Meeting the men of the forest

To celebrate the week of Earth Day, we explore Sepilok, a centre in Malaysian Borneo where orphaned and injured orangutans are rescued and cared for.

My first encounter with an orangutan was a magical one. I was in Singapore Zoo, where free ranging orang utans are kept. It was the hottest time of the day, humid as hell, the sky was grey and thick with clouds. A downpour was on its way. Most visitors had retreated to the zoo’s restaurants and cafés, but I didn’t want to miss the chance of wandering around on my own. Suddenly, I heard leaves rustle just above my head. I raised my eyes and saw an orangutan, wrapped around a wire between two trees.

He looked at me, I looked back. He had such lovely, inquisitive eyes. The forlorn look of an old man, the curiosity of a little kid. He had a touch of shyness about him. We shared a look for a while, and then I raised my hand and waved at him. He waved back, then disappeared.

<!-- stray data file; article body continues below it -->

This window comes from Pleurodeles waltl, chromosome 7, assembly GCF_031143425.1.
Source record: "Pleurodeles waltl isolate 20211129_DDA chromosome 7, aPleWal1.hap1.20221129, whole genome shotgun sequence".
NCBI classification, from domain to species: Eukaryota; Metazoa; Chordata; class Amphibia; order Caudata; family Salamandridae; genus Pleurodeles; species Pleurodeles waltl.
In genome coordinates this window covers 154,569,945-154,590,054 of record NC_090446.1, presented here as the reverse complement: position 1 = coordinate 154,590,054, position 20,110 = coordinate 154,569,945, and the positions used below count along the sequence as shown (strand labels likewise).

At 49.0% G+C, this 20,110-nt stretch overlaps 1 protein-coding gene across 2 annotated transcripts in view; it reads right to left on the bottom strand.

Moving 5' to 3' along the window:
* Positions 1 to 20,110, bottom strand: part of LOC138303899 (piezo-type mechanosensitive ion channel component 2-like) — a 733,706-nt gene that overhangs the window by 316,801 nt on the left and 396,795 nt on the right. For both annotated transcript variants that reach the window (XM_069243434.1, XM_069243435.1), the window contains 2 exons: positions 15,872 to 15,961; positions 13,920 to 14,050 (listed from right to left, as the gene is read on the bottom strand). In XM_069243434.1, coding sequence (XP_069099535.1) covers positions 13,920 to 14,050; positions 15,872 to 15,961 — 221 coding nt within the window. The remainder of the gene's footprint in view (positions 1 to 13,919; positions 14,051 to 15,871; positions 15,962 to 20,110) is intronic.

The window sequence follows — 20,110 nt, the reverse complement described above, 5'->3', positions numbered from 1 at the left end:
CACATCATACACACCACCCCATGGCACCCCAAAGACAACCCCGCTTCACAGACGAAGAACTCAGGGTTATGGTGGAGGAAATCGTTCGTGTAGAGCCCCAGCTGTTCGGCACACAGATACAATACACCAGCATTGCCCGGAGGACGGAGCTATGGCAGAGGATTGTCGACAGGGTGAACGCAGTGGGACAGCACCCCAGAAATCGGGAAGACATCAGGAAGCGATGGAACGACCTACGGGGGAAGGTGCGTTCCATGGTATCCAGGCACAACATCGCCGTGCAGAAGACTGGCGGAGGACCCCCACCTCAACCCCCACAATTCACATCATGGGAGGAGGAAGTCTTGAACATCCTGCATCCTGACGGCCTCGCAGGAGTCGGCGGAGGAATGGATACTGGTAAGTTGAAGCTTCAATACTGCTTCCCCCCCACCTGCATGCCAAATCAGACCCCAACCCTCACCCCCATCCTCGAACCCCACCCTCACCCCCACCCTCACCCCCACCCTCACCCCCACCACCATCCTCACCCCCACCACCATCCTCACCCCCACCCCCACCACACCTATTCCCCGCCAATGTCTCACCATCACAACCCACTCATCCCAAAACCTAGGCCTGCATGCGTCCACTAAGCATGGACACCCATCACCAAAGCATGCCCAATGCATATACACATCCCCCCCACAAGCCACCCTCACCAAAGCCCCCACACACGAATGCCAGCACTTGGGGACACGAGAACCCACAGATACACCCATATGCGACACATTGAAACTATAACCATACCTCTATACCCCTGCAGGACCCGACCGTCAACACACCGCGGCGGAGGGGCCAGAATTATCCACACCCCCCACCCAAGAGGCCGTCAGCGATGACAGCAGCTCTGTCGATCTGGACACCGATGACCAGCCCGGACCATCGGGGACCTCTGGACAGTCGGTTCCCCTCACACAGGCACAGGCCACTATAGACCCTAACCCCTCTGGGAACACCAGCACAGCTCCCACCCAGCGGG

Sepilok Orangutan Tripod
Surveying from above

Travelling around South East Asia, orangutan news are on every other newspaper. Baby orangs killed by poachers. Orangs rescued from homes in inhumane conditions. I once shivered reading about a young orangutan addicted to alcohol and cigarettes that was kept as a pet by an elderly Indonesian man. I even saw orangutans for sale with my own eyes, in the darkest recesses of Bangkok Chatuchak Market.

Orangutans once inhabited the whole of Borneo. Agnes Keith, in her book Land Below the Wind, talks of orangutans visiting her garden. After the palm oil boom in the Sixties, much of Borneo has been logged to make room for palm oil plantations. About 80 per cent of orangutan habitat has been destroyed; numbers have decreased from several hundred thousand to just over 40 thousand. National Geographic has estimated they may be extinct by 2023.

Sepilok Orangutan Rehabilitation Centre, located 25 kilometers out of Sandakan, opened in 1964. Resident orangutans were orphaned and rescued after their mothers had been killed by poachers. Some were found injured in the forest, others again were rescued from homes where they were kept illegally.

Sepilok Orangutan Pole
Hiding from the photographers

Orangutans are kept at Sepilok until they are healthy and have developed the skills to live independently. The centre sits in the middle of 43 km2 of protected forest; a large enough area for orangs to live comfortably. Many orangutans, especially those who arrived as babies, spend most of their lives around Sepilok, even after they have been released.

Sepilok Orangutan Leg Grab